The Jewish Kazimierz District in Krakow Poland is a beautiful place to visit if you want to get cozy. If you could remove all the cars and vans, you could be stepping back into days gone by. With its picturesque, full street square and its labyrinth of surrounding streets and low-rise houses, the Jewish Kazimierz district is a marvelous place for just strolling around at any time of the day or night.

Once a distinct town in its right it was founded by King Casimir the high in thirteen thirty-five and was a place for various trading activities, It was the center for the Jewish population. The oldest Synagogue in Poland is situated here on Szeroka Street, and it houses an enormous museum. Other Synagogues are located nearby, and the one in Miodowa Street is renowned for its outstanding acoustics. Because of this, it has become the venue for the inaugural concert of the annual Festival of Jewish Culture. The festival ends with a great open-air concert in Szeroka Street that is free to the publlic.

During the Nazi occupation in the Second World War, the Kazimierz district was emptied of its Jewish inhabitants by relocating them to the infamous Ghetto and on wards to the devilish hellholes of the concentration camps. If you want to see what the area was like before the war, then a visit to Isacc’s Synagogue will reveal a film made in 1936 about the district. There are also pieces of a German documentary made in 1941. If you take a walk along Jozef’s Street, you will observe all the little shops and workshops that would have existed before the war. This will give you some idea as to the makeup of the area at that time.

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Up until as recently as the year two thousand much of the Kazimierz district was in ruins with many of the buildings on the point of collapse and others in a state of total disrepair. The area was a magnet for squatters, drug addicts, and alcoholics. Since then it has had a complete overhaul, while the building still look like there falling apart. Kazimierz is full of some of the best restaurants in Krakow that are nothing more then a hole in the wall and a few tables from the outside view. Its not untill you really start to explore to ally ways you find some hidden gems.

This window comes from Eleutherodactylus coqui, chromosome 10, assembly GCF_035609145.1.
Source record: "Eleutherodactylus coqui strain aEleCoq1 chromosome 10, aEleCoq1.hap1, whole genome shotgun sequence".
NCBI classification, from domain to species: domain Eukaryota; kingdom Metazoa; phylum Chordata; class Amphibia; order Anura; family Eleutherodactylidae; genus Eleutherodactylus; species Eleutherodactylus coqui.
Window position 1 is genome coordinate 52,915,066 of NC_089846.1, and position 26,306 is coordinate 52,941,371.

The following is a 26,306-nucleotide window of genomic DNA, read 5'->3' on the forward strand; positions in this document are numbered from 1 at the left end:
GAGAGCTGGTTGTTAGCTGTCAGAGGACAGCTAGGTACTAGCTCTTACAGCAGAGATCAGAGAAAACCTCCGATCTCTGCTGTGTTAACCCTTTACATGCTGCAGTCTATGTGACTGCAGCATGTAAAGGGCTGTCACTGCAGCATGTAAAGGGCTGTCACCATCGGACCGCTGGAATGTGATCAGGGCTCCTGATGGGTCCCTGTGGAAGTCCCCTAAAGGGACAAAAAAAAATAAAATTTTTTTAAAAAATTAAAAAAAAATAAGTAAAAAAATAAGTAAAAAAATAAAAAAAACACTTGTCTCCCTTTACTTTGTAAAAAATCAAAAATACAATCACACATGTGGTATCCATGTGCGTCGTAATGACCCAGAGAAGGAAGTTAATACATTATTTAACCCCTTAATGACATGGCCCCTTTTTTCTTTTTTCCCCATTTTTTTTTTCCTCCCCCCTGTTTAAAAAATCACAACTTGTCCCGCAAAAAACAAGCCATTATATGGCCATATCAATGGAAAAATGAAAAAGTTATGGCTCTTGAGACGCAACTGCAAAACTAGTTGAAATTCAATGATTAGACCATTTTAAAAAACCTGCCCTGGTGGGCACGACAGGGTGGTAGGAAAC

To the northern end of this small square, there is a small grove of maple trees. Among them, you will discover a small monument set on a large rock. The monument is a place of meditation to remember the sixty-five thousand Polish Jews from Krkaow, who was martyred by the Nazis. Why not stop by to honor them. Worth a look is the Corpus Christi Church, it serves the Christian element of Kazimierz, and King Casimir or Kazimierz the Great founded this in thirteen forty-two. Inside the massive high altar and stalls date back to the first half of the seventeenth century. The history of this place of worship is that the church was built on the very spot where a miraculously recovered stolen sacred relic was found. Added to over the years it is today one of Krakow’s largest and finest religious buildings.

The Jewish Kazimierz district of Cracow is a unique place that shows off the merger of Polish and Jewish life and culture. It will leave you with very pleasant memories. To get a better understanding of the area you can check out the Free Walking tour by City Walks Krakow

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